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Fixed price vs. Time&Materials

One of the main goals of a Project Manager is to maintain a comfortable environment for developers in order to let them do their job in the best way possible.

And even though they don't seem to relate directly to actual development, contract details often affect not only financial prognosis, but also the everyday work of web-development teams. Let's see how.

Fixed price as well as time and materials, as noted in the title, are two main models that development agencies use to bill their customers. Fixed price suggests that there is a fixed budget and usually a timeline for delivering a project with a known scope. Both sides agree on them before starting a project and do not expect any amendments during its implementation.

Time and materials is a leaner model in which a client is billed for the time they spend on the project, no matter how long it takes. This also includes any third party materials that are used in the project.

Pros and cons of fixed price

First of all, let's see how the price is formed for a fixed budget: it consists of the project estimation plus some risk margin (most often it's around 20-30% of the whole project costs).

Estimations are the most difficult part of the process, especially when dealing with completely new projects. It's almost impossible to come up with the precise figure until you get deeper into the project, try a couple of approaches and pass a few iterations.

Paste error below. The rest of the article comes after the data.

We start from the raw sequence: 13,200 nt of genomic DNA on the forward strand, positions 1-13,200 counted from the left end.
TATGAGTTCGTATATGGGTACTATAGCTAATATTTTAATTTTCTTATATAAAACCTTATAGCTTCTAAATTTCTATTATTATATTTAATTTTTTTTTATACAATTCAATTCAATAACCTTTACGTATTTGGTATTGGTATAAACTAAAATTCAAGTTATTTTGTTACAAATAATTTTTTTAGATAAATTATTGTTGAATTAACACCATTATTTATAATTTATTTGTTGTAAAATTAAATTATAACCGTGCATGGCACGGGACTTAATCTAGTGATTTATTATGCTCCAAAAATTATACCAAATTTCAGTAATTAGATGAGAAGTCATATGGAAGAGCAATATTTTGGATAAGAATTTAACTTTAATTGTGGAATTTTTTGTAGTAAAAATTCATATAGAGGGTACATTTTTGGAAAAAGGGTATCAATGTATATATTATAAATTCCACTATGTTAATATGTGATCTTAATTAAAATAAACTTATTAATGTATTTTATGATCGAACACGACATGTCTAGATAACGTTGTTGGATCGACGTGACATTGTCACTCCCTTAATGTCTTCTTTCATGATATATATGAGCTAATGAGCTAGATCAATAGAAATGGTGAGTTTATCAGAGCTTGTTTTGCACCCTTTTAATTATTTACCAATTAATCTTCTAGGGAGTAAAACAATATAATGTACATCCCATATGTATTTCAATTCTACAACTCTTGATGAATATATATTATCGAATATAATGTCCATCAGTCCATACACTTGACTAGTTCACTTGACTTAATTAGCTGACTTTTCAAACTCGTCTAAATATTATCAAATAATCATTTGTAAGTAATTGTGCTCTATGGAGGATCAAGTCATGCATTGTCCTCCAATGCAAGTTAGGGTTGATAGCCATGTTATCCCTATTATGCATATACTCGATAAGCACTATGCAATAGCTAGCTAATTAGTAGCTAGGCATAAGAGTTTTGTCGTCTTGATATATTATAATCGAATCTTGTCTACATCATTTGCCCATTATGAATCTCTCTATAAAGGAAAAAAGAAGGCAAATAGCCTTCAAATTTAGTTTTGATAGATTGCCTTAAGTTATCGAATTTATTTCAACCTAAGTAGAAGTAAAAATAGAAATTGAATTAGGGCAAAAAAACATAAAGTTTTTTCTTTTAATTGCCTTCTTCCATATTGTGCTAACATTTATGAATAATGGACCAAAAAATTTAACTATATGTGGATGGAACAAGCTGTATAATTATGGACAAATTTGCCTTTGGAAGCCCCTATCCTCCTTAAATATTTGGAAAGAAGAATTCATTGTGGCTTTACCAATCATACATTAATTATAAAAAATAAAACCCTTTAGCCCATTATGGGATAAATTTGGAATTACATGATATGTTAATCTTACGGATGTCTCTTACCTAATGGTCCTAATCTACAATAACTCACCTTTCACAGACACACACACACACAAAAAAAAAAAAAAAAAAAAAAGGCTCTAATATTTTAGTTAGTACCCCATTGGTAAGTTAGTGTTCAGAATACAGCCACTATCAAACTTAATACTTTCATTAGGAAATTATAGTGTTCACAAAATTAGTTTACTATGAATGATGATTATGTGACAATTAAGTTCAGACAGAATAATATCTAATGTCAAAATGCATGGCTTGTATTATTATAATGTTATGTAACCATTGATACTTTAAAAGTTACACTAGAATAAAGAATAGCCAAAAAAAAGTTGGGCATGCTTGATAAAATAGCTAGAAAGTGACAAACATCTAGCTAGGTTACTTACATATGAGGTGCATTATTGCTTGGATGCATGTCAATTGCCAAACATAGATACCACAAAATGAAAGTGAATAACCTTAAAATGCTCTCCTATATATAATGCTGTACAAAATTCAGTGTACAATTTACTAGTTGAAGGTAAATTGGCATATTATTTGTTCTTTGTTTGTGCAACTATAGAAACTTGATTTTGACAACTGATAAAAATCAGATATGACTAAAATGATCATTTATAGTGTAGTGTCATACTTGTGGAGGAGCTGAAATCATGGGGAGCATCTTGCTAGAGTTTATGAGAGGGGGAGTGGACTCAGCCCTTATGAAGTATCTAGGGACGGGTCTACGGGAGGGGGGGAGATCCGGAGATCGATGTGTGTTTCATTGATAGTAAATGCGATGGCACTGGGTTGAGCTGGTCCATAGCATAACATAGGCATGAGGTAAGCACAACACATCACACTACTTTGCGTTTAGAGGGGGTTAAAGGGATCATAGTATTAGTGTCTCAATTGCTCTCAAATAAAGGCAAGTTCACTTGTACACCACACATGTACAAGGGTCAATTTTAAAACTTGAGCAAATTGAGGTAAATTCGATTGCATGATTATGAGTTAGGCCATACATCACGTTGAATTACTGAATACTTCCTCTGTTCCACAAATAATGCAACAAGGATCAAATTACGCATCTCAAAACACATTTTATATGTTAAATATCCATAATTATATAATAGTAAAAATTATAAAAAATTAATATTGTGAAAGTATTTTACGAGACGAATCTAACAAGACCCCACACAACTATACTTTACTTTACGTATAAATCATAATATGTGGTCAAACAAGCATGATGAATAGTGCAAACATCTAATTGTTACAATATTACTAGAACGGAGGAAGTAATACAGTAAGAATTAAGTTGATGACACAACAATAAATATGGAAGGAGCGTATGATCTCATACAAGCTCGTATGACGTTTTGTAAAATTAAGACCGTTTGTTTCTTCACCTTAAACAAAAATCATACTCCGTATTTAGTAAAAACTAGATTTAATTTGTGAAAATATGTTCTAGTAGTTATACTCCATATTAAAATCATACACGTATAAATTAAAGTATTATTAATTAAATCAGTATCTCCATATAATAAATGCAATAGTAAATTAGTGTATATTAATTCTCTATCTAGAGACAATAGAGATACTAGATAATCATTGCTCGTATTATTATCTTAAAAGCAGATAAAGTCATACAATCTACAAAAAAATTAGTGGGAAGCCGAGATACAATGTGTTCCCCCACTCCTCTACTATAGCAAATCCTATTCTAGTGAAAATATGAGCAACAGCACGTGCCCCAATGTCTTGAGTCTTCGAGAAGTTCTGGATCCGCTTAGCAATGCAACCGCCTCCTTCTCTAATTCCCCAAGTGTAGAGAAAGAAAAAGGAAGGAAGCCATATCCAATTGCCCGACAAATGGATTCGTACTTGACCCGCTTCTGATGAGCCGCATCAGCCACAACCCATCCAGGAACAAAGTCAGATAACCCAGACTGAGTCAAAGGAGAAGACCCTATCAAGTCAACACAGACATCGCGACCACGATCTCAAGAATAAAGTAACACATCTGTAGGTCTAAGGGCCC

This is why the margin is added: we assume that there are some risks which we don't see now and which might occur later (aaand they usually do).

The fixed price model usually looks attractive to bigger companies that have to plan and justify their budget far in advance and don't mind paying extra in exchange for made-in-stone predictability.

So that seems pretty fair for projects where the scope is not about to change, right? The profits are going to directly reflect the estimated skills of the team (which grows with its expertise) and the customer knows exactly how much it is going to cost.

However, there are always new inputs during a project: whether it is new requirements from clients, or a new version of an API we were going to use, or new browser to support. And here's where it starts to be more of a burden for both parties:

  • Every change in scope will initiate a discussion about changes in the contract (since the scope has changed, terms should change as well). And the worst thing is that those discussions usually take more time and resources than implementing the change itself ¯\(ツ)/¯.
  • This also works in the opposite direction: (1) if the team finds a better approach to solve the task which requires more time now, but possibly saves a lot in the future or (2) if the team brings up a new feature that will have great business value, then they do not feel that they can do it, because neither fits into the plan and we should follow the plan precisely.
  • Last but not the least. The above points could make the relationship between the customer and an agency tense, since investigating who took the initiative to make the given change sounds like the eternal question of who's guilty?, which never helps build a transparent and equal partnership.

This could result in a situation where the team loses motivation, because their expertise is not being used and the customer, in turn, gets the product done exactly how they required it even if it's not the best product that could have been produced. In this case, both parties are not fully satisfied with the project that was completed.